The Roberts version of the SCOTUS slammed good-government types hard, first with Citizens United and now with McCutcheon v. FEC. Today theSunlight Foundation’s Lisa Rosenberg (government-affairs consultant) gave me some perspective…and hope.
Homework note: Get with the program. The 94-page McCutcheon decision is an easy, if infuriating, read. Chief Justice Roberts writes for a four-justice plurality and Justice Thomas adds a five-page concurrence reading basically that the decision didn’t go far enough in freeing money in politics. Then in a lengthy dissent, Justice Breyer writes for the other four with data, case law, and reasons why the decision is addlepated (not his word, but he used fatally flawed). At the least, read the dissent to arm yourself for coming discussions.
She spoke of how she and others in the reform community were not at all surprised by McCutcheon. She views Roberts as a very activist judge with a real agenda to scrap campaign-finance controls. “He has not shown any restraint” on the subject.
Not only did the recent decision overrule considerable case law, Roberts does not seem to understand how politics and campaign finance work, Rosenberg said. For one example, he believes that large political contributions are transmitted to the FEC almost immediately, instead of being handed to the Senate, which eventually produces paper reports that the FEC staff hand types into a database. Perhaps more important, as so clearly delineated in the dissenting opinion, Roberts does not see how wealthy donors, candidates and parties can get around the few existing limits on contributions.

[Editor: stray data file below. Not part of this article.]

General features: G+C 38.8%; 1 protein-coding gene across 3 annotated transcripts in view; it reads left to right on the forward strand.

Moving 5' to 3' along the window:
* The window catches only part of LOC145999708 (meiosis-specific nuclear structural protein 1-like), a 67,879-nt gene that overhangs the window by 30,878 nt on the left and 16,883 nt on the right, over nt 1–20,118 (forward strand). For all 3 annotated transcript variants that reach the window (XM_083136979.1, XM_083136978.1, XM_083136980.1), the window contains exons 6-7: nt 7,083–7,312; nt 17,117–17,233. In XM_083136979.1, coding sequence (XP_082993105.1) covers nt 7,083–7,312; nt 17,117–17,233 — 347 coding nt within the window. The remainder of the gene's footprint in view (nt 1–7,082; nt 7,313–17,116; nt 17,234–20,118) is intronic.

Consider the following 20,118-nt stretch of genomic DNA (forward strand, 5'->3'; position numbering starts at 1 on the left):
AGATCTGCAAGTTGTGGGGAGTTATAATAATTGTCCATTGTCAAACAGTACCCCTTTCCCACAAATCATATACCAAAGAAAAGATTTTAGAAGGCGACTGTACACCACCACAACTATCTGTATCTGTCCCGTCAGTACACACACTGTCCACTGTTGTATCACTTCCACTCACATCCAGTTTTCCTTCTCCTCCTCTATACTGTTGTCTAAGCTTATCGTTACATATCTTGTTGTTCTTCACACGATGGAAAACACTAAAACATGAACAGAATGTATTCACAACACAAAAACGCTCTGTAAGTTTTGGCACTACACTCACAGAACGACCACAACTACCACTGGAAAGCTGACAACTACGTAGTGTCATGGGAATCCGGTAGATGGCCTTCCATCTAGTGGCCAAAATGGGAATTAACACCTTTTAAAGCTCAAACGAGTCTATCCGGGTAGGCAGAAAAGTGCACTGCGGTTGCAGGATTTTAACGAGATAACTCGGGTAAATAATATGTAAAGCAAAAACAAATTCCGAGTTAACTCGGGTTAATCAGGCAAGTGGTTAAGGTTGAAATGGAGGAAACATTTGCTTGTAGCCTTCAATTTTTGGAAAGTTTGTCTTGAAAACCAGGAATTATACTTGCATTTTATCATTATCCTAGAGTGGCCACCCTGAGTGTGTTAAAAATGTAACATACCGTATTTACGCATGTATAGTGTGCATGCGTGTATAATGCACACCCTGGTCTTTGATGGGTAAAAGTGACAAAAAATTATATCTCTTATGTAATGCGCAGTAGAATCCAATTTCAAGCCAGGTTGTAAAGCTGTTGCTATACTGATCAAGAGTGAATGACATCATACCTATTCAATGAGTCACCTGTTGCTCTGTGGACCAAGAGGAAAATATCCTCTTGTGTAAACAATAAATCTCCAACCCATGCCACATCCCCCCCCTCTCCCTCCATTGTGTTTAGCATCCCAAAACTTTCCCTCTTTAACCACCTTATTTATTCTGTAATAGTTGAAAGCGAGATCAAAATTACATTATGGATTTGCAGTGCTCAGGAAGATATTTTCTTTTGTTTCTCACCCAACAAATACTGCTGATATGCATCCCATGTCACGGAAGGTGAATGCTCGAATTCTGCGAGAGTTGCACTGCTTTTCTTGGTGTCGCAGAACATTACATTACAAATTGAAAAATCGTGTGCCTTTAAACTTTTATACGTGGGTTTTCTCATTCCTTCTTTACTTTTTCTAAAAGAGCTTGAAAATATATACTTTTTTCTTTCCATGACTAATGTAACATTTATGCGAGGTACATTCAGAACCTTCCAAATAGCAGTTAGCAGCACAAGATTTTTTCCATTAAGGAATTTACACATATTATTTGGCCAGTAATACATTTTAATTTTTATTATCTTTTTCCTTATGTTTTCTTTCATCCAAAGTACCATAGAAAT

Rosenberg attributes Roberts’ attitudes more to naivete than malice. Moreover, his decision narrowing corruption to quid pro quo instead of buying access and influence will likely lead to increased outrage by the public. She noted that when there is so much money in politics, scandals that fit under Roberts’ naive definition are bound to follow. That likely would catalyze reform.
Listen in as she describes the problems and setbacks. She also sees a future toward a less corrupt system. A first step will be toward transparency in the donation process. She cited the real-time transparency bill that the Sunlight Foundation worked with U.S. Sen. Angus King (ME) to introduce. In the House, Beto O’Rourke of Texas sponsored it as well. This would report huge contributions in hours instead of weeks or months.
That’s not a total solution, rather a step toward correction. She urges people to call and write their Congress folk to support it and pass it as soon as possible.
Following McCutchen, she said responses to billionaires buying influence in elections include voters:
- Voters can call their Representatives and Senators
- Groups can gather up many smaller contributions to offset the mega-donations
- Media can report on contributions
Rosenberg fears that some voters will view the combination of Citizens and McCutcheon with cynicism, as though there is no reason to vote or give that $25 to their candidate or cause. However, she also thinks that Republicans may be surprised at the broader effects. They seem to assume that most of the huge donations will flow to them. She sees leftwingers mobilizing their own wealthy to offset this. While the ideal solution would be to get corrupting cash out of electoral politics, balancing sides while legislation catches up should help.
Listen in as she describes the dire situation, the likelihood of the SCOTUS continuing in this line, and what we can do about it. We start with pushing transparency — “the last remaining tool for the rest of us.”
This appears also at Left Ahead.